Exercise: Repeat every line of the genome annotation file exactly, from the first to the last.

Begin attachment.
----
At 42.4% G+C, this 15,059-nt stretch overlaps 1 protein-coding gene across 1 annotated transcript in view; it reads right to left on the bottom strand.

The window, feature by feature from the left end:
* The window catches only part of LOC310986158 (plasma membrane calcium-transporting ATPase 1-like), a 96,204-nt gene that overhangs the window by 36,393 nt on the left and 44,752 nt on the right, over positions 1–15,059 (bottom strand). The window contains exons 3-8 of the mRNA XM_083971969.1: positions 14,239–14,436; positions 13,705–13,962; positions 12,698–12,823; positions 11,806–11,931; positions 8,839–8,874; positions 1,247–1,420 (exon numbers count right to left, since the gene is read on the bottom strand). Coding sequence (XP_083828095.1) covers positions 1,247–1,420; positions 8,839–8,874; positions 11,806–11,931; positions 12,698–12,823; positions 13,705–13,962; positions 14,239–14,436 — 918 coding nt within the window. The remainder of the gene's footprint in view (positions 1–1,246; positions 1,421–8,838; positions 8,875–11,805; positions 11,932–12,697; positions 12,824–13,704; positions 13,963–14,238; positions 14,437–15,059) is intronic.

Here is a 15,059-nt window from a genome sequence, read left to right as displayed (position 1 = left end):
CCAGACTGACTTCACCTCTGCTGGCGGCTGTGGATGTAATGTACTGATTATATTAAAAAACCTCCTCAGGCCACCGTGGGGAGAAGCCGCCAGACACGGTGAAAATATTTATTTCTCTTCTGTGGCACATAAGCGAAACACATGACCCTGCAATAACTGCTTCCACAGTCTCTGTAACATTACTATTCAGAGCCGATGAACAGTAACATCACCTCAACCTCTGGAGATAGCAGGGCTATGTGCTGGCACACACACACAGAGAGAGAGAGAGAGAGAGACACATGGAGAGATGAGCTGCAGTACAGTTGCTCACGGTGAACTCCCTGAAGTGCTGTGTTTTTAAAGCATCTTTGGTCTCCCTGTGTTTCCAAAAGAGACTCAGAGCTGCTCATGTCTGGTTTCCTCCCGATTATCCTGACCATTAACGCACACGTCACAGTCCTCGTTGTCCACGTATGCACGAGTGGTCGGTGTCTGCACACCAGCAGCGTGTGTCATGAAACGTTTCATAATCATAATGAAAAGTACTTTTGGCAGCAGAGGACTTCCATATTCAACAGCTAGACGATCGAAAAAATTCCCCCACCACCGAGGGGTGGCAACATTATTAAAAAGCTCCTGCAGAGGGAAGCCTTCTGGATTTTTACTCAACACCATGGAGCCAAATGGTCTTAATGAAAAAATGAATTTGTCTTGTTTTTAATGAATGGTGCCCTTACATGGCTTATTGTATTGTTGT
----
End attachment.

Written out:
At 42.4% G+C, this 15,059-nt stretch overlaps 1 protein-coding gene across 1 annotated transcript in view; it reads right to left on the bottom strand.

The window, feature by feature from the left end:
* The window catches only part of LOC310986158 (plasma membrane calcium-transporting ATPase 1-like), a 96,204-nt gene that overhangs the window by 36,393 nt on the left and 44,752 nt on the right, over positions 1–15,059 (bottom strand). The window contains exons 3-8 of the mRNA XM_083971969.1: positions 14,239–14,436; positions 13,705–13,962; positions 12,698–12,823; positions 11,806–11,931; positions 8,839–8,874; positions 1,247–1,420 (exon numbers count right to left, since the gene is read on the bottom strand). Coding sequence (XP_083828095.1) covers positions 1,247–1,420; positions 8,839–8,874; positions 11,806–11,931; positions 12,698–12,823; positions 13,705–13,962; positions 14,239–14,436 — 918 coding nt within the window. The remainder of the gene's footprint in view (positions 1–1,246; positions 1,421–8,838; positions 8,875–11,805; positions 11,932–12,697; positions 12,824–13,704; positions 13,963–14,238; positions 14,437–15,059) is intronic.

Here is a 15,059-nt window from a genome sequence, read left to right as displayed (position 1 = left end):
CCAGACTGACTTCACCTCTGCTGGCGGCTGTGGATGTAATGTACTGATTATATTAAAAAACCTCCTCAGGCCACCGTGGGGAGAAGCCGCCAGACACGGTGAAAATATTTATTTCTCTTCTGTGGCACATAAGCGAAACACATGACCCTGCAATAACTGCTTCCACAGTCTCTGTAACATTACTATTCAGAGCCGATGAACAGTAACATCACCTCAACCTCTGGAGATAGCAGGGCTATGTGCTGGCACACACACACAGAGAGAGAGAGAGAGAGAGACACATGGAGAGATGAGCTGCAGTACAGTTGCTCACGGTGAACTCCCTGAAGTGCTGTGTTTTTAAAGCATCTTTGGTCTCCCTGTGTTTCCAAAAGAGACTCAGAGCTGCTCATGTCTGGTTTCCTCCCGATTATCCTGACCATTAACGCACACGTCACAGTCCTCGTTGTCCACGTATGCACGAGTGGTCGGTGTCTGCACACCAGCAGCGTGTGTCATGAAACGTTTCATAATCATAATGAAAAGTACTTTTGGCAGCAGAGGACTTCCATATTCAACAGCTAGACGATCGAAAAAATTCCCCCACCACCGAGGGGTGGCAACATTATTAAAAAGCTCCTGCAGAGGGAAGCCTTCTGGATTTTTACTCAACACCATGGAGCCAAATGGTCTTAATGAAAAAATGAATTTGTCTTGTTTTTAATGAATGGTGCCCTTACATGGCTTATTGTATTGTTGT